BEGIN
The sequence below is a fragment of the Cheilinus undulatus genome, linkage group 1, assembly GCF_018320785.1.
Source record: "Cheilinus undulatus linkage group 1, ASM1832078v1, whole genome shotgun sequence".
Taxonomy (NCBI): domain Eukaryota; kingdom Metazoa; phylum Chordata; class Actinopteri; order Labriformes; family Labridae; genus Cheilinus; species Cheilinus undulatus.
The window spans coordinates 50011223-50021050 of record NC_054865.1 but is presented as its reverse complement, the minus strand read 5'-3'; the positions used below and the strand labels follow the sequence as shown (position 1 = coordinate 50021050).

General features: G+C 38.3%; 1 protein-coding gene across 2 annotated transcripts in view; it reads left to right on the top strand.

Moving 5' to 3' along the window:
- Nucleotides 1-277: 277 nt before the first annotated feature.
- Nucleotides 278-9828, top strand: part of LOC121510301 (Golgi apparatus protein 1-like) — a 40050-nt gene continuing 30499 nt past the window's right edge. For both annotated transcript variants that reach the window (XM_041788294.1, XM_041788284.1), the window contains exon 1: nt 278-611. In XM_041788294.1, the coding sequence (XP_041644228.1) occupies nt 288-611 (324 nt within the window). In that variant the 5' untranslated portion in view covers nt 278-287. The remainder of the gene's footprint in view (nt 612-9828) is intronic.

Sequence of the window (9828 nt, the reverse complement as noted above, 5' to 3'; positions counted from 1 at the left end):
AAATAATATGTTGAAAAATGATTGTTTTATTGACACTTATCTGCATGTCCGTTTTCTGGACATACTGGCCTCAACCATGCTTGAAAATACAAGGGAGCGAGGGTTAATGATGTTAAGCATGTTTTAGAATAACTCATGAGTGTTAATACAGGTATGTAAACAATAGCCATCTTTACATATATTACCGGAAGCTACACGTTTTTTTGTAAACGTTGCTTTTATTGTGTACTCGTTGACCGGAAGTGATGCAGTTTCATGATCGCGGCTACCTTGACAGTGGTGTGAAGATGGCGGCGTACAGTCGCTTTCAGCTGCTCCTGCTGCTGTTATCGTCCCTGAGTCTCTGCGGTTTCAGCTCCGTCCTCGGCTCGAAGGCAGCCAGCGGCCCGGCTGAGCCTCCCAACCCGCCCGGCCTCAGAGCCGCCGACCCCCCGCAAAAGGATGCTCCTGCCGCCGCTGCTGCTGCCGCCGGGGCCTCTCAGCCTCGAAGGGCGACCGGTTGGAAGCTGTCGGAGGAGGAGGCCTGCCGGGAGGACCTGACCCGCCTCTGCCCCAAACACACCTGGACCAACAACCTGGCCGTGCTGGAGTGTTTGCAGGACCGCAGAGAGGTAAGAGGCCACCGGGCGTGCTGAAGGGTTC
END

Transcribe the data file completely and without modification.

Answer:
The sequence below is a fragment of the Cheilinus undulatus genome, linkage group 1, assembly GCF_018320785.1.
Source record: "Cheilinus undulatus linkage group 1, ASM1832078v1, whole genome shotgun sequence".
Taxonomy (NCBI): domain Eukaryota; kingdom Metazoa; phylum Chordata; class Actinopteri; order Labriformes; family Labridae; genus Cheilinus; species Cheilinus undulatus.
The window spans coordinates 50011223-50021050 of record NC_054865.1 but is presented as its reverse complement, the minus strand read 5'-3'; the positions used below and the strand labels follow the sequence as shown (position 1 = coordinate 50021050).

General features: G+C 38.3%; 1 protein-coding gene across 2 annotated transcripts in view; it reads left to right on the top strand.

Moving 5' to 3' along the window:
- Nucleotides 1-277: 277 nt before the first annotated feature.
- Nucleotides 278-9828, top strand: part of LOC121510301 (Golgi apparatus protein 1-like) — a 40050-nt gene continuing 30499 nt past the window's right edge. For both annotated transcript variants that reach the window (XM_041788294.1, XM_041788284.1), the window contains exon 1: nt 278-611. In XM_041788294.1, the coding sequence (XP_041644228.1) occupies nt 288-611 (324 nt within the window). In that variant the 5' untranslated portion in view covers nt 278-287. The remainder of the gene's footprint in view (nt 612-9828) is intronic.

Sequence of the window (9828 nt, the reverse complement as noted above, 5' to 3'; positions counted from 1 at the left end):
AAATAATATGTTGAAAAATGATTGTTTTATTGACACTTATCTGCATGTCCGTTTTCTGGACATACTGGCCTCAACCATGCTTGAAAATACAAGGGAGCGAGGGTTAATGATGTTAAGCATGTTTTAGAATAACTCATGAGTGTTAATACAGGTATGTAAACAATAGCCATCTTTACATATATTACCGGAAGCTACACGTTTTTTTGTAAACGTTGCTTTTATTGTGTACTCGTTGACCGGAAGTGATGCAGTTTCATGATCGCGGCTACCTTGACAGTGGTGTGAAGATGGCGGCGTACAGTCGCTTTCAGCTGCTCCTGCTGCTGTTATCGTCCCTGAGTCTCTGCGGTTTCAGCTCCGTCCTCGGCTCGAAGGCAGCCAGCGGCCCGGCTGAGCCTCCCAACCCGCCCGGCCTCAGAGCCGCCGACCCCCCGCAAAAGGATGCTCCTGCCGCCGCTGCTGCTGCCGCCGGGGCCTCTCAGCCTCGAAGGGCGACCGGTTGGAAGCTGTCGGAGGAGGAGGCCTGCCGGGAGGACCTGACCCGCCTCTGCCCCAAACACACCTGGACCAACAACCTGGCCGTGCTGGAGTGTTTGCAGGACCGCAGAGAGGTAAGAGGCCACCGGGCGTGCTGAAGGGTTC